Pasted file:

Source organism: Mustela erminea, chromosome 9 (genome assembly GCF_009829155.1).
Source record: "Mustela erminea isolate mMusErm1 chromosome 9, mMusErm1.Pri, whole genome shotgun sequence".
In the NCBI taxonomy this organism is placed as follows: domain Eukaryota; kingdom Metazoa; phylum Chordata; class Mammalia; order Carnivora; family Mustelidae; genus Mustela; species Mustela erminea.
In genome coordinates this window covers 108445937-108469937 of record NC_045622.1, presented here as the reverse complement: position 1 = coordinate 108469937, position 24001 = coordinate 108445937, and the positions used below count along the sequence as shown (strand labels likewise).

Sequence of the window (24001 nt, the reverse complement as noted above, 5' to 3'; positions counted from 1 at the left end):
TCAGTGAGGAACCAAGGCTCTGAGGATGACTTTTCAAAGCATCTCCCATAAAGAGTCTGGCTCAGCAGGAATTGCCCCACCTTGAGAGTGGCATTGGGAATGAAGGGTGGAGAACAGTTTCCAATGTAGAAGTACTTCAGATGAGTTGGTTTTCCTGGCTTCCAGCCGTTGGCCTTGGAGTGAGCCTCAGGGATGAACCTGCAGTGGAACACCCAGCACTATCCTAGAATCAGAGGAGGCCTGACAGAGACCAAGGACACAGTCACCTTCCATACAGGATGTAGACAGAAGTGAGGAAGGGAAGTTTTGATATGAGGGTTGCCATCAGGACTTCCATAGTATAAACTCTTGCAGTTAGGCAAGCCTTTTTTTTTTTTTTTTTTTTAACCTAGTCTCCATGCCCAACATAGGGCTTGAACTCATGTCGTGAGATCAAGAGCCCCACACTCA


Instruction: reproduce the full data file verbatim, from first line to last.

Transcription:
Source organism: Mustela erminea, chromosome 9 (genome assembly GCF_009829155.1).
Source record: "Mustela erminea isolate mMusErm1 chromosome 9, mMusErm1.Pri, whole genome shotgun sequence".
In the NCBI taxonomy this organism is placed as follows: domain Eukaryota; kingdom Metazoa; phylum Chordata; class Mammalia; order Carnivora; family Mustelidae; genus Mustela; species Mustela erminea.
In genome coordinates this window covers 108445937-108469937 of record NC_045622.1, presented here as the reverse complement: position 1 = coordinate 108469937, position 24001 = coordinate 108445937, and the positions used below count along the sequence as shown (strand labels likewise).

Sequence of the window (24001 nt, the reverse complement as noted above, 5' to 3'; positions counted from 1 at the left end):
TCAGTGAGGAACCAAGGCTCTGAGGATGACTTTTCAAAGCATCTCCCATAAAGAGTCTGGCTCAGCAGGAATTGCCCCACCTTGAGAGTGGCATTGGGAATGAAGGGTGGAGAACAGTTTCCAATGTAGAAGTACTTCAGATGAGTTGGTTTTCCTGGCTTCCAGCCGTTGGCCTTGGAGTGAGCCTCAGGGATGAACCTGCAGTGGAACACCCAGCACTATCCTAGAATCAGAGGAGGCCTGACAGAGACCAAGGACACAGTCACCTTCCATACAGGATGTAGACAGAAGTGAGGAAGGGAAGTTTTGATATGAGGGTTGCCATCAGGACTTCCATAGTATAAACTCTTGCAGTTAGGCAAGCCTTTTTTTTTTTTTTTTTTTTAACCTAGTCTCCATGCCCAACATAGGGCTTGAACTCATGTCGTGAGATCAAGAGCCCCACACTCA